The clock struck midnight on the East Coast, and the scramble began for too many teams to sensibly list in one sentence.
The Lakers, meanwhile, had their own issues on which to dwell Wednesday night, none of them including the frenzy surrounding LeBron James, Dwyane Wade and Chris Bosh.
They called the agent for Derek Fisher right after free agency began and expressed interest in having the 14-year-veteran return for another run at a championship.
Fisher is the main free-agent concern for a team that is well over the salary cap but definitely wants him back without going too far beyond a $2.5-million deal for next season. Fisher, 35, wants to make closer to the $5 million he earned this past season.
The Lakers and Fisher did not agree to terms Wednesday, but there was definitive movement involving two Lakers' reserve guards earlier in the day.
Shannon Brown officially opted out of a contract that would have paid him $2.15 million next season, making him an unrestricted free agent., and the Lakers decided not to tender a qualifying offer of about $3 million to Jordan Farmar, making him an unrestricted free agent who can also sign wherever he wants.
Just the same, the Lakers called the agent for Brown within minutes of the advent of free agency to also express interest in re-signing him.
The up-tempo Indiana Pacers are interested in Farmar, who averaged 6.9 points and 2.1 assists in his four-year Lakers career.
If the Lakers had tendered Farmar a one-year deal, known as a qualifying offer, he would have remained a restricted free agent and they could have matched any offer sheet he signed with another team.
"The Lakers cared enough to let me become a free agent," Farmar said in a phone interview. "I was excited to hear it. I was real happy. If I do decide to leave, I'll have nothing but positive things to remember about the Lakers."
The Lakers will wait and see what happens with Brown, whom they rate slightly ahead of Farmar and probably will generate more interest around the league based partly on his high-flying reputation.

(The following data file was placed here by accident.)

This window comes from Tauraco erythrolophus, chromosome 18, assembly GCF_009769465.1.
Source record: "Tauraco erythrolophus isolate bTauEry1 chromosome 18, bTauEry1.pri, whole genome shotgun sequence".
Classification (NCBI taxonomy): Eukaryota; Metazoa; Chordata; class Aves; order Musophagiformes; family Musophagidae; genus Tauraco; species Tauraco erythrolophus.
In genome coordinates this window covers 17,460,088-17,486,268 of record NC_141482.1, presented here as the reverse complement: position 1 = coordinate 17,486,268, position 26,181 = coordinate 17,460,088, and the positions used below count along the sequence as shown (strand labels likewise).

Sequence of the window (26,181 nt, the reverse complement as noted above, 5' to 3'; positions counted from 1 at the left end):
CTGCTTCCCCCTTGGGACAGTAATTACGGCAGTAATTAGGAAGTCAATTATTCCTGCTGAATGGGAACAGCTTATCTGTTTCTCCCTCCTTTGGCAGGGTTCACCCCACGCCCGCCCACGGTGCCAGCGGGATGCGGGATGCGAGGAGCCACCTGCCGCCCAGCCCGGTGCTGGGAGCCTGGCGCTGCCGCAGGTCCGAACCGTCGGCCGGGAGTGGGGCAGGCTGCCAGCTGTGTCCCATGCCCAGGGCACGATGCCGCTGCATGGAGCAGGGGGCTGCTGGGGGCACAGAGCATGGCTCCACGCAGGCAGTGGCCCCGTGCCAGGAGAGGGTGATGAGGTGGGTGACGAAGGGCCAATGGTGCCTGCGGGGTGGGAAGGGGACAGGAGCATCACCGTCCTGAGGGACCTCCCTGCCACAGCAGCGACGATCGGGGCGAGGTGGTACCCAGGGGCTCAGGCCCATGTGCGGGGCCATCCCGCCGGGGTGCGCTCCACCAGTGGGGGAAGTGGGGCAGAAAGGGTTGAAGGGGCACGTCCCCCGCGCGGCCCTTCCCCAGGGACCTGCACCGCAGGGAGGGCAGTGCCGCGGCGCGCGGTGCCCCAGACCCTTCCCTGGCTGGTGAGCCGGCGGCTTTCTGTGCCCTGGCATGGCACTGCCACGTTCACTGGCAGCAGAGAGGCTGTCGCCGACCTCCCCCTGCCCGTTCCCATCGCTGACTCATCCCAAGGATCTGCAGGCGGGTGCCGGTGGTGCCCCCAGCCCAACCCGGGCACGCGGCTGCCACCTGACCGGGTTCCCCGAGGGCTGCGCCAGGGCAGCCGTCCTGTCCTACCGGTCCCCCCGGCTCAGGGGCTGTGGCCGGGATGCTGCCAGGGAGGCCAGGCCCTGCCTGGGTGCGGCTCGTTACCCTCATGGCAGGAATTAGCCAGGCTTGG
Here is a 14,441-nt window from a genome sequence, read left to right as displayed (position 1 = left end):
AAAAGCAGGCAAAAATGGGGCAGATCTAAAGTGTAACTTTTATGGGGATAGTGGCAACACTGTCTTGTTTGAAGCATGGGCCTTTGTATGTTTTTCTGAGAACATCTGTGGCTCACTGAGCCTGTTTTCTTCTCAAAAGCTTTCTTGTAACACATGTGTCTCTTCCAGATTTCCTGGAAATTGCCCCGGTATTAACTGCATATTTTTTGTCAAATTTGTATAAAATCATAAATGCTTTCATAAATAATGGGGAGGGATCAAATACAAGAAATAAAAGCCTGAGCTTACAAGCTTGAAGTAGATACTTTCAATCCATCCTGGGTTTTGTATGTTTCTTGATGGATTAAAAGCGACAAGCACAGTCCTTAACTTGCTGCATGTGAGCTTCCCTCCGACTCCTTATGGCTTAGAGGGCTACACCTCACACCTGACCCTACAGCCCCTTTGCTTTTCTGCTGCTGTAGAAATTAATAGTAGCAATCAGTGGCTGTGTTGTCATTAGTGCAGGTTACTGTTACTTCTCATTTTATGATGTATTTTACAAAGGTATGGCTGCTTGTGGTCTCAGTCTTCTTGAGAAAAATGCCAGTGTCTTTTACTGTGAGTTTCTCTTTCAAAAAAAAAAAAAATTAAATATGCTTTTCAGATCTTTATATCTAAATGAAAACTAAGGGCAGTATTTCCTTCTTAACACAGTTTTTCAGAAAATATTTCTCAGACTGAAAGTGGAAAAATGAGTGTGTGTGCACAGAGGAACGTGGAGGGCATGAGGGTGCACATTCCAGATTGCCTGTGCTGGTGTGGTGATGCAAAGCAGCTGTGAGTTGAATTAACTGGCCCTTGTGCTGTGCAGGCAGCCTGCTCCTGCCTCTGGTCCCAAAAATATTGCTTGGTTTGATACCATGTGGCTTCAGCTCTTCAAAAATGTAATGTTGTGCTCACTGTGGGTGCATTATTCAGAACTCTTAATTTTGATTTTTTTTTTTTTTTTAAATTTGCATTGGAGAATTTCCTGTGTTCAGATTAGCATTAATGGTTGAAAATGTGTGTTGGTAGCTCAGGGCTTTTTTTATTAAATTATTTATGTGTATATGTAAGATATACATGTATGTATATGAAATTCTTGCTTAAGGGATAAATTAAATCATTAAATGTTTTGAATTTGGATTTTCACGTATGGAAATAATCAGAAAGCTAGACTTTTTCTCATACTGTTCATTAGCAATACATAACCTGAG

If both players go elsewhere, point guards such as Steve Blake, Luke Ridnour and Earl Watson will move to the Lakers' forefront, though all three earned between $4 million and $6.5 million last season, salaries that the Lakers wouldn't come close to matching for next season. A low-cost alternative might be Javaris Crittenton, who was drafted by the Lakers in 2007.
After further review, Lakers assistant coach Brian Shaw will not be coaching the Cleveland Cavaliers.
Shaw's agent, Jerome Stanley, said Wednesday that his client thanked Cavaliers owner Dan Gilbert and General Manager Chris Grant for two days of interviews, but that the process was moving too fast for Shaw to make a decision.
"Brian is withdrawing his name from the Cleveland coaching job," Stanley said in a phone interview. "Things were moving too fast and the timing of everything was at a fast pace."
Byron Scott is engaged in talks with Cleveland and is the front-runner for the job.
Shaw just completed his fifth season as a Lakers assistant and would be considered a leading candidate for the Lakers' head-coaching job if Phil Jackson does not return.
Jackson is expected to make up his mind by the end of the week.
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